A Layman’s Guide to Weblocks

After reading through the first half of Practical Common Lisp, I wanted to check out some real lisp applications to get hands-on experience. I thought I’d start out with a web framework and stumbled across weblocks (CLiki entry). Unfortunately, ‘t is a big step from the book to reality, and for me, having practically zero experience with Lisp library-management, it was not exactly obvious how I should get started. So here’s a tutorial that I wish existed a few hours ago.

First, you need a Common Lisp implementation. Download Steel Blank Common Lisp (SBCL) and install it. Installing it on an x86 Linux machine was as easy as doing:

$ wget http://heanet.dl.sourceforge.net/sourceforge/sbcl/sbcl-1.0.20-x86-linux-binary.tar.bz2
$ tar xjf sbcl-1.0.20-x86-linux-binary.tar.bz2
$ cd sbcl-1.0.20-x86-linux
$ INSTALL_ROOT=$HOME sh install.sh
$ echo 'export SBCL_HOME=$HOME/lib/sbcl' >> ~/.zshrc

Don’t blindly run these commands though, it’s just an illustration of what I had to do on this system. Anyway. Now sbcl is installed, great. Time to install clbuild, a system that takes care of downloading, installing and updating a lot of common Lisp libraries (like a package manager). This was, if possible, even easier than installing sbcl:

$ darcs get https://common-lisp.net/project/clbuild/clbuild
$ cd clbuild
$ chmod +x clbuild
$ ./clbuild check

If you are missing dependencies, resolve them (a matter of installing packages with your package manager, like darcs, subversion, etcetera). Now you’re all set to install weblocks with clbuild!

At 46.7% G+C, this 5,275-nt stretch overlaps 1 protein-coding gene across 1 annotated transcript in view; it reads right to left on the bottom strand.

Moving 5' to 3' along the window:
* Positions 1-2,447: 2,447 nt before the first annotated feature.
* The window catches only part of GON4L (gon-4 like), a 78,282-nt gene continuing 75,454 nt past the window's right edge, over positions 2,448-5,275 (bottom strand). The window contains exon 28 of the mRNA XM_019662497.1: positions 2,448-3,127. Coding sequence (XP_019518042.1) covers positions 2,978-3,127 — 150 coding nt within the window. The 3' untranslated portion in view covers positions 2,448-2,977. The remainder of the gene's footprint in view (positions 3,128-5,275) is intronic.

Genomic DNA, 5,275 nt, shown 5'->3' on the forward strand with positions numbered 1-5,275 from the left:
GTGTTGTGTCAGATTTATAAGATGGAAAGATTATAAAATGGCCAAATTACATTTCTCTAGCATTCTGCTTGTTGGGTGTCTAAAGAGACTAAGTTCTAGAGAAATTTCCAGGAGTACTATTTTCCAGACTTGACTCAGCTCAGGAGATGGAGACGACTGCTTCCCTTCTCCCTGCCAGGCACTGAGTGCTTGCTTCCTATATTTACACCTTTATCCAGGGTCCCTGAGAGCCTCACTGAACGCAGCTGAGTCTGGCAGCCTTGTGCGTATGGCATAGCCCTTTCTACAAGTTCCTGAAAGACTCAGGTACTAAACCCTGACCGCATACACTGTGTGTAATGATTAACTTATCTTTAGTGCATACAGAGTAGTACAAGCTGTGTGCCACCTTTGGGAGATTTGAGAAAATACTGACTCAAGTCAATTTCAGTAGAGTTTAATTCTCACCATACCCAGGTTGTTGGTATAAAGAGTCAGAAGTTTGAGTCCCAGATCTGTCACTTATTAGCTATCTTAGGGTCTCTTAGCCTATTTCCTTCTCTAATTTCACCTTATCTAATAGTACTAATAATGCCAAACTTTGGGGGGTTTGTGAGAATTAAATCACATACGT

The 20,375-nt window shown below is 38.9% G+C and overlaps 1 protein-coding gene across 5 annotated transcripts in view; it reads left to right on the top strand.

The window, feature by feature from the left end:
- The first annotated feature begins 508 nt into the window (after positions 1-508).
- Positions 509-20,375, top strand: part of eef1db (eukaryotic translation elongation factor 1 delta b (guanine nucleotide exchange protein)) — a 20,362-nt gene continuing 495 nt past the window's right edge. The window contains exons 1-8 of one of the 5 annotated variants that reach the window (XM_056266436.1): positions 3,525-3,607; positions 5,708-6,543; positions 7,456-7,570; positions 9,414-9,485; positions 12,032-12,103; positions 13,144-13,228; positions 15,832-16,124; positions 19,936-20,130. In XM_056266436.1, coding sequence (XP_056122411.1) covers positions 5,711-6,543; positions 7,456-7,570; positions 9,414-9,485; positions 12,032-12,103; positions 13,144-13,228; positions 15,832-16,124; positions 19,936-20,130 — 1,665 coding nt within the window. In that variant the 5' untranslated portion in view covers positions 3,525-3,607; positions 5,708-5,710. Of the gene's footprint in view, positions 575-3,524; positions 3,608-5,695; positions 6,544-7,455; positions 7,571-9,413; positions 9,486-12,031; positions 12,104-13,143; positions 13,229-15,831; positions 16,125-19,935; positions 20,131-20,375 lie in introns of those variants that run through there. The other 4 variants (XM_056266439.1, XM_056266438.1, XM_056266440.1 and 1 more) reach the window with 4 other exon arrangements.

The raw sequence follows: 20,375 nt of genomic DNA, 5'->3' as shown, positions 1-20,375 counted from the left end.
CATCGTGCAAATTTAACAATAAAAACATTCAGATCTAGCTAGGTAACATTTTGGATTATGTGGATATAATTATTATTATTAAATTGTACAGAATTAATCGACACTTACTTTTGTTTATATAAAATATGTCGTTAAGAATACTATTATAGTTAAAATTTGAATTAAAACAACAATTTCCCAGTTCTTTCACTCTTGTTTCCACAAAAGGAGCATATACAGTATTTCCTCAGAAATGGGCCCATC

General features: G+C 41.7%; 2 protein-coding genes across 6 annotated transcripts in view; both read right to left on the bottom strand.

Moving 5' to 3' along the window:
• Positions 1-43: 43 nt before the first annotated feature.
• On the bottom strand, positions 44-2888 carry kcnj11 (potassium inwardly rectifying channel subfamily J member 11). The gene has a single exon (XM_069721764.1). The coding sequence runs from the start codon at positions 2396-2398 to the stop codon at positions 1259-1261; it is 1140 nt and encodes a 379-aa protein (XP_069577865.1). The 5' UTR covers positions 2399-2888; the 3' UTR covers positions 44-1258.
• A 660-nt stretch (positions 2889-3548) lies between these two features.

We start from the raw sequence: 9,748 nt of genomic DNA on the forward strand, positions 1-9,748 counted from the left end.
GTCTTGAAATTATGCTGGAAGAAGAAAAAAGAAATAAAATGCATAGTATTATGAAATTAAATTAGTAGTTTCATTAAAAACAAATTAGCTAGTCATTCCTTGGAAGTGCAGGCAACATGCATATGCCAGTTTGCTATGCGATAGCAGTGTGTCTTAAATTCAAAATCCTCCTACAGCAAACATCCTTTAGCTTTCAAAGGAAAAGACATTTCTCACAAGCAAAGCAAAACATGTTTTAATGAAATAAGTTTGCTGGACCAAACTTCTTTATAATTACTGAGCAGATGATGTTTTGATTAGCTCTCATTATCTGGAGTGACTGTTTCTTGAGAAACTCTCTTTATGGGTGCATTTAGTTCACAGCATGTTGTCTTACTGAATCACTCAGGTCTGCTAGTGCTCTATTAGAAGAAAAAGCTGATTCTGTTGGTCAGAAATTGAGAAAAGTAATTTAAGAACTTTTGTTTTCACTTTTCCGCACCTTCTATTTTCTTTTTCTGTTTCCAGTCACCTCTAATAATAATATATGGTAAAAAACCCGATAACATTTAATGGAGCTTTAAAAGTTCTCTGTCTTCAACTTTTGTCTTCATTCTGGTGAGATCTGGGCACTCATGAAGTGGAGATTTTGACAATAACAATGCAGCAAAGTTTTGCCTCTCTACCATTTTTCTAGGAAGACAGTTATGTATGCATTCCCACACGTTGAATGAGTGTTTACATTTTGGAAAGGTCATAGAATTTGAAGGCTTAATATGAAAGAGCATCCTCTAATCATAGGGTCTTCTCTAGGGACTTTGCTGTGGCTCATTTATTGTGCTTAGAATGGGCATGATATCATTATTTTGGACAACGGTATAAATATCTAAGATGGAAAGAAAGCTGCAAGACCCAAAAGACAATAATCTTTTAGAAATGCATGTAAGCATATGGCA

$ ./clbuild update weblocks

Yay. Next step: automatically loading all the libraries you install with clbuild. There is a system in Common Lisp called ASDF: it’s a way to manage importing libraries and other files portably (a library for loading libraries). The trick is to:

  1. Automatically load ASDF every time SBCL is started, and
  2. automatically tell ASDF the location of all clbuild’s installations.

This is done by putting the following lines in the ~/.sbclrc file:

(require 'asdf)
(push #p"/path/to/clbuild/systems/" asdf:*central-registry*)

What’s happening there is that you (push) a directory on the “global variable” *central-registry* in the asdf package (read the book for clarification). Whenever you try to load a library with ASDF, it will search that list for files matching the name (exactly like Python’s import statement does with sys.path).

According to the weblocks user manual, you should now be able to start weblocks:

$ sbcl
This is SBCL 1.0.20, an implementation of ANSI Common Lisp.
More information about SBCL is available at <http://www.sbcl.org/>.

SBCL is free software, provided as is, with absolutely no warranty.
It is mostly in the public domain; some portions are provided under
BSD-style licenses.  See the CREDITS and COPYING files in the
distribution for more information.
* (asdf:operate 'asdf:load-op 'weblocks)


debugger invoked on a ASDF:MISSING-DEPENDENCY in thread #<THREAD "initial thread" RUNNING {A6E5721}>:
component :METATILITIES-BASE not found or does not match version 0.6.6,
required by #<SYSTEM "cl-containers" {BA48F11}>

Type HELP for debugger help, or (SB-EXT:QUIT) to exit from SBCL.

restarts (invokable by number or by possibly-abbreviated name):
0: [ABORT] Exit debugger, returning to top level.


Whoops. Apparently, some library requires some specific version of some other library. So let’s install that:

$ wget https://common-lisp.net/project/metatilities-base/metatilities-base.tar.gz
$ tar xzf metatilities-base.tar.gz
$ cd metatilities-base
$ grep 0.6.6 *
metatilities-base.asd: :version "0.6.6"

Yay, it’s the right version. So: make sbcl load this package before the updated one from clbuild. Put this line in the middle of the other two in ~/.sbclrc:

(push #p"/path/to/metatilities-base/" asdf:*central-registry*)

And voila! You can now run (weblocks:start-weblocks), like it says in the manual!

P.S.: Many thanks to the folks in #lisp, who explained most of this stuff to me!

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